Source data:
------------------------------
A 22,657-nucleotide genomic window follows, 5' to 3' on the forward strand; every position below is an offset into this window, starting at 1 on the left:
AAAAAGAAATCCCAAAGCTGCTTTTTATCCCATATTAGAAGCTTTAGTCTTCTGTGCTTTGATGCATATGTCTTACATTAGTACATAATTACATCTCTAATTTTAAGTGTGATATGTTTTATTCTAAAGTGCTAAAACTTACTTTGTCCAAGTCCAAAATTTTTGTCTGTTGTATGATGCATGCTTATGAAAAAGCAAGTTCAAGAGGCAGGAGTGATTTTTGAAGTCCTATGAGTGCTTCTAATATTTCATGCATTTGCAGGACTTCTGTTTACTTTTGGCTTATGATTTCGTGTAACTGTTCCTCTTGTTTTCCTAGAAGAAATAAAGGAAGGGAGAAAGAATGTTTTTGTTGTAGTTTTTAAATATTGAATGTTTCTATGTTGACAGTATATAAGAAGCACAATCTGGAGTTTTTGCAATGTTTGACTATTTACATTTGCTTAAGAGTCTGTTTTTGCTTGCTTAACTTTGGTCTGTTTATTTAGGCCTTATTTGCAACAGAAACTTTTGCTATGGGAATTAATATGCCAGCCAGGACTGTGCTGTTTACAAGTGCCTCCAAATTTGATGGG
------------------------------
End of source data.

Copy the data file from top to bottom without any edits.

A 22,657-nucleotide genomic window follows, 5' to 3' on the forward strand; every position below is an offset into this window, starting at 1 on the left:
AAAAAGAAATCCCAAAGCTGCTTTTTATCCCATATTAGAAGCTTTAGTCTTCTGTGCTTTGATGCATATGTCTTACATTAGTACATAATTACATCTCTAATTTTAAGTGTGATATGTTTTATTCTAAAGTGCTAAAACTTACTTTGTCCAAGTCCAAAATTTTTGTCTGTTGTATGATGCATGCTTATGAAAAAGCAAGTTCAAGAGGCAGGAGTGATTTTTGAAGTCCTATGAGTGCTTCTAATATTTCATGCATTTGCAGGACTTCTGTTTACTTTTGGCTTATGATTTCGTGTAACTGTTCCTCTTGTTTTCCTAGAAGAAATAAAGGAAGGGAGAAAGAATGTTTTTGTTGTAGTTTTTAAATATTGAATGTTTCTATGTTGACAGTATATAAGAAGCACAATCTGGAGTTTTTGCAATGTTTGACTATTTACATTTGCTTAAGAGTCTGTTTTTGCTTGCTTAACTTTGGTCTGTTTATTTAGGCCTTATTTGCAACAGAAACTTTTGCTATGGGAATTAATATGCCAGCCAGGACTGTGCTGTTTACAAGTGCCTCCAAATTTGATGGG